The Full Story On 10 Intake kits
After we wrote our story "a Day On The Dyno" in the June '07 issue, we decided that we weren't quite happy with how we did things.
If some testing is good, then more testing must be better, so we contacted as many coldair, high-flow intake manufacturers as we could to take our testing to the next level.
The test mule, once again, was our '01 Wrangler. This time around, we had 138,000 miles on it, with a stock engine, transmission and transfer case, a brand new JE reel rear driveshaft, 4.56 gears, a rear Detroit Trutrac, a Gibson cat-back exhaust system, and 315/75r16 (35-inch) pro Comp Extreme aTs.
Sometime between the last test and this one, we had formed a working theory that it wasn't so much the air filter as the air tube that makes the power in these kits. With most, if not all, aftermarket air intakes, the air filter itself can flow more air than the Jeep can use. Sure, there are varying degrees of restriction from one filter to the next, but on a stock 4.0l engine we just aren't convinced that a significant result will be seen at the wheels from the air filter alone.
For our money, our butt-dyno can't tell the difference if one Jeep has 2 more horsepower than another, and really, any number of things can lead up to a variance of 5 horsepower or lb-ft of torque. Now, 10 horsepower is another story, and we think that is significant.
For the testing this time around, we ran each kit for three dyno pulls using a rear wheel dynameter. in our results listing, we have taken an average of the three maximum horsepower and three maximum torque numbersfor a quick comparison. look, before you fire up the hate-mail generators, we know that peak horsepower and torque numbers aren't going to tell the whole story, but all the intakes we tested were very close and improved drivability over stock. For the whole power story, check out jpmagazine.com, where you will find the dyno pulls in their entirety, as well as a video of each pull.
Of course, we put the stock intake, with a new filter in it on for a baseline, but then we also went ahead and pulled off all of the stock filtration just to see what we'd get power-wise. The summary of our testing can be found below, including the stock and stripped-ofeverything tests.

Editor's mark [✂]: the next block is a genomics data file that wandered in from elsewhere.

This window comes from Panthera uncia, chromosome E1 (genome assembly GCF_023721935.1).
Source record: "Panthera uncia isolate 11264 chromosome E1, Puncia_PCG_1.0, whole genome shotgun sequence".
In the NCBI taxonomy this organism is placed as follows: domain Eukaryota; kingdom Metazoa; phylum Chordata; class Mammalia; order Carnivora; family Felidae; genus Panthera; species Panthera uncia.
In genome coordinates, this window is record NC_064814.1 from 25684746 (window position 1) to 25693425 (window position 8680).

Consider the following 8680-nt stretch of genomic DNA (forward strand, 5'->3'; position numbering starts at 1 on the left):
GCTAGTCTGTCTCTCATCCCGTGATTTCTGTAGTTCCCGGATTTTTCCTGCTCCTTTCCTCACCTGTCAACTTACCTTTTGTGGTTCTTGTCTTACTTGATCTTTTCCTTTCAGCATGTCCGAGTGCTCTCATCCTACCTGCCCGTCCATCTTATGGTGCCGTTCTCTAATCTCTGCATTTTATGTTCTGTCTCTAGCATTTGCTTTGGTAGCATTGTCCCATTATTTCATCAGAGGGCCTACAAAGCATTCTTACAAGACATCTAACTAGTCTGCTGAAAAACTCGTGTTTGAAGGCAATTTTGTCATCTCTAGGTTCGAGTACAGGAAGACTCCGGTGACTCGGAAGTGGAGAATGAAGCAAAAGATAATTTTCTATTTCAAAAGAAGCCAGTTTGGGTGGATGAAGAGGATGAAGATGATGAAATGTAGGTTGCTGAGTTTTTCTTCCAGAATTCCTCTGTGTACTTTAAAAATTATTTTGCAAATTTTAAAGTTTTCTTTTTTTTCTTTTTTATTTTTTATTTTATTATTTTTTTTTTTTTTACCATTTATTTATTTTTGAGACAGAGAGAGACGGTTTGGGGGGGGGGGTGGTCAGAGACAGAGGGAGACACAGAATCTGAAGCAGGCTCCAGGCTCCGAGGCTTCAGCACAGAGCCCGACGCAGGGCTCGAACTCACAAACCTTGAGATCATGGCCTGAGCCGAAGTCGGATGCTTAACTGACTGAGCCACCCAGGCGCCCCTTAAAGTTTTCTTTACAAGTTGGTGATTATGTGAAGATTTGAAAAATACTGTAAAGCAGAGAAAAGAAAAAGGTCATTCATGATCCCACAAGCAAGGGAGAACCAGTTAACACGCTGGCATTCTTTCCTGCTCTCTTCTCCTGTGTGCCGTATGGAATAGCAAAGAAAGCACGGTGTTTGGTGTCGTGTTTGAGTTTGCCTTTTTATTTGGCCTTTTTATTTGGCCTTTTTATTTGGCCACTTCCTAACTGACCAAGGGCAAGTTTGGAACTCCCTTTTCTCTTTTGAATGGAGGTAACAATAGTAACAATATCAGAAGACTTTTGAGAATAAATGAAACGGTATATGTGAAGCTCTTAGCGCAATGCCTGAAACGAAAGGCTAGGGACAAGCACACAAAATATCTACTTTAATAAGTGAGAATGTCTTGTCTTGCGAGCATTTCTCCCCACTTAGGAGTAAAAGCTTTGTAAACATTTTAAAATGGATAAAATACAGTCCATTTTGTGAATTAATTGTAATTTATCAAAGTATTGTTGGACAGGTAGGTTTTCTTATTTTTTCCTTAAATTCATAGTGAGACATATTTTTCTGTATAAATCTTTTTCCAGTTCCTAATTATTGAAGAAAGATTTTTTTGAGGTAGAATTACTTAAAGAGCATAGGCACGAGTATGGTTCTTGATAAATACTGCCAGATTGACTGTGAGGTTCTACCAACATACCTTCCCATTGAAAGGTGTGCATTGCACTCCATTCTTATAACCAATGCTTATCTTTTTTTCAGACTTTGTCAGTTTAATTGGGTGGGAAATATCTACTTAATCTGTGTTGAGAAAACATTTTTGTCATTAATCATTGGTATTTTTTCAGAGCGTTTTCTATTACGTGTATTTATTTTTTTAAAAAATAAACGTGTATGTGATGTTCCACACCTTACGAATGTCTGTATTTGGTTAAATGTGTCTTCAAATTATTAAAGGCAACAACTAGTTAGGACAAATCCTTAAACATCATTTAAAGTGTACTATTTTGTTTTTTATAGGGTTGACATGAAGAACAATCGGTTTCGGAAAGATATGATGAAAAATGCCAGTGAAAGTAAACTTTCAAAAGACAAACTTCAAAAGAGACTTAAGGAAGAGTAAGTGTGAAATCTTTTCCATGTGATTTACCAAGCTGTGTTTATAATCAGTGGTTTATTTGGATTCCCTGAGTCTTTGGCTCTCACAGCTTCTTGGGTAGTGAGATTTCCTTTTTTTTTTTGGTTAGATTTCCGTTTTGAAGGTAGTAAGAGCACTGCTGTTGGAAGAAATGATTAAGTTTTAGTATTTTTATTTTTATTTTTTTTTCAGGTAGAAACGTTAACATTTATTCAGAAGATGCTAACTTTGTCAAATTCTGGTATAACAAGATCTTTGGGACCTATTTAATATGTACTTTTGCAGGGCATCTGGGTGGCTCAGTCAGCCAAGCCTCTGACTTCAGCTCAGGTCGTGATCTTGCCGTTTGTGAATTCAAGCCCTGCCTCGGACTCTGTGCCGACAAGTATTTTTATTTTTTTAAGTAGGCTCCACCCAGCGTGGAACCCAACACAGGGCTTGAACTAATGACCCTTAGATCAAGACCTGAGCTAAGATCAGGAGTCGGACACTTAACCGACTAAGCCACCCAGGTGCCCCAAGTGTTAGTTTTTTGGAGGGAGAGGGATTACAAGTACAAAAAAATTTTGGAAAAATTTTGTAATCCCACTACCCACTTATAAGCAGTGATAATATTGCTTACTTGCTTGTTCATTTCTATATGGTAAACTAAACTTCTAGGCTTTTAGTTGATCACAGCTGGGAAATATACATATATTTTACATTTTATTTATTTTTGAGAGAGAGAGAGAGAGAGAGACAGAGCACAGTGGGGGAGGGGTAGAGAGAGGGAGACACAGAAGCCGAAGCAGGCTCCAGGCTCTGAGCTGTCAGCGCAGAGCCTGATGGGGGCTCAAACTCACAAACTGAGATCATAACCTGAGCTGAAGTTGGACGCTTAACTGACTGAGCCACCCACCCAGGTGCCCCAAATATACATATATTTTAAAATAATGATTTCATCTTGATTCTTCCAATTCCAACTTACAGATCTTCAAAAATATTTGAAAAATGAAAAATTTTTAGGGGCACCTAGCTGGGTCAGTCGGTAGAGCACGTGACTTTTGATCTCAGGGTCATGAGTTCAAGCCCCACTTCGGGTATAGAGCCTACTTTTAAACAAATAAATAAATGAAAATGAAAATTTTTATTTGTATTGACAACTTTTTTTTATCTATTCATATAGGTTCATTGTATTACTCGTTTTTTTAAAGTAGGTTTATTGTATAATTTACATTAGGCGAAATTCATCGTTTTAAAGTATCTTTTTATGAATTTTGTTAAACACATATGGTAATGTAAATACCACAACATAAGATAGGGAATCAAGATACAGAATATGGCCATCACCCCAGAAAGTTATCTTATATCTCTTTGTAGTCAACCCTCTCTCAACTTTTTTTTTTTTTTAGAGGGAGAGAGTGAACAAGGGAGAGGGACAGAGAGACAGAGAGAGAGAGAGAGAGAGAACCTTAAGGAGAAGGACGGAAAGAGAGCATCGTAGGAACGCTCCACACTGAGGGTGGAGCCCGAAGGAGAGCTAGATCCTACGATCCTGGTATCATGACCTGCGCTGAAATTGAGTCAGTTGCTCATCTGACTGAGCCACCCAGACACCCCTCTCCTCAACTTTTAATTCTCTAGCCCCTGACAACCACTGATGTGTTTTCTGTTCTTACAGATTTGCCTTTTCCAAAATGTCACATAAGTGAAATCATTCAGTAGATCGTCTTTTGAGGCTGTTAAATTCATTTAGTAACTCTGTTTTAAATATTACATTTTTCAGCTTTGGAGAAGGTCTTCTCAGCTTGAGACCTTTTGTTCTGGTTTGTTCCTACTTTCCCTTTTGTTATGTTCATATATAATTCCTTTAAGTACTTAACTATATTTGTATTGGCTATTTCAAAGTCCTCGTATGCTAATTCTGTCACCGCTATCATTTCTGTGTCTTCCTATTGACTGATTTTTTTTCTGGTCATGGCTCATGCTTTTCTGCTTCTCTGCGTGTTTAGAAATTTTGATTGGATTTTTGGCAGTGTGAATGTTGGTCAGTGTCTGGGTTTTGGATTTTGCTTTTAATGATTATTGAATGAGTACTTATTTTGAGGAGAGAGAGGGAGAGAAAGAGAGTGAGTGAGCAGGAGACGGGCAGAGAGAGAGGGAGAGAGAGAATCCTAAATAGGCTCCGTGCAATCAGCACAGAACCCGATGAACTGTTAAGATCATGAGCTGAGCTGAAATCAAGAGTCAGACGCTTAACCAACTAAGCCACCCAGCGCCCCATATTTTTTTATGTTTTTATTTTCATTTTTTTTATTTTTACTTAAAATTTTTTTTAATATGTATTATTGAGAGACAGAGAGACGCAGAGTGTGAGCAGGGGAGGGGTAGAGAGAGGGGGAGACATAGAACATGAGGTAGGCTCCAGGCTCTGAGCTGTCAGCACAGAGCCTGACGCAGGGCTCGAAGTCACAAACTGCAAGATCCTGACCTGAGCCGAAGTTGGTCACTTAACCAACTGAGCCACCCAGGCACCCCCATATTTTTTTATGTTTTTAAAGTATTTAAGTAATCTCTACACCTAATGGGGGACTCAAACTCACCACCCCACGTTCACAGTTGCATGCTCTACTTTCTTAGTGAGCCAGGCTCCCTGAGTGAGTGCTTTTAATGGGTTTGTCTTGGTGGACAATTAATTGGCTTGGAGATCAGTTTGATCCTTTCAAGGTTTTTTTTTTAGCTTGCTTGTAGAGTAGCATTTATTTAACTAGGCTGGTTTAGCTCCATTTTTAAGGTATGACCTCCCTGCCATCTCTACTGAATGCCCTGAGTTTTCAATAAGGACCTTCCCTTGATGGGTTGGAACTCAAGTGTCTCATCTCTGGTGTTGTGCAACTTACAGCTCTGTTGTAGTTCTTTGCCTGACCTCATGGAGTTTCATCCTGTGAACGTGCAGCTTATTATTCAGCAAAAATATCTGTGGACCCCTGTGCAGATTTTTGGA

Below, we give a brief description of our impressions of the kit, list the Manufacturer's Suggested retail price, and rate the difficulty of the installation from a low of 1 (most difficult) to a high of 10 (easy as pie). if the install was a slam dunk, with no hammers required, went quickly, and didn't have a million parts, it got a 10; if we hit snags, or it had a ton of parts, and thus took longer, the install rating started going down. We note the type of filtering element below in case you've got a preference there. We provide a quick view of the average max power produced with each kit and list a few pros and cons of each.
At the end of the day, we still feel that we should be buying these intake kits based on how well they filter, how easy they install, how it compliments the Jeep, which one fits our budget, or simply which company we like the best. They are all great kits, and any pros and cons we list are really minimal grievances with them that wouldn't stop us from buying any of these kits in the future.
First, we ran the stock intake and filter setup. it is made of plastic and rubber, with a few hose clamps to hold it all together, and we had no problems installing it because it was already there.
Msrp: $21,000 as tested (came attached to '01 Wrangler)
Install 1-10: 10 (bolted on just like stock)
Filtering Element: paper and foam
Average Peak Torque:188 lb-ft
Average Peak Horsepower:142.3 hp
filters really well
high resistance to water intrusion into engine
paper element falls apart when wet
doesn't flow that well
it is a stock part.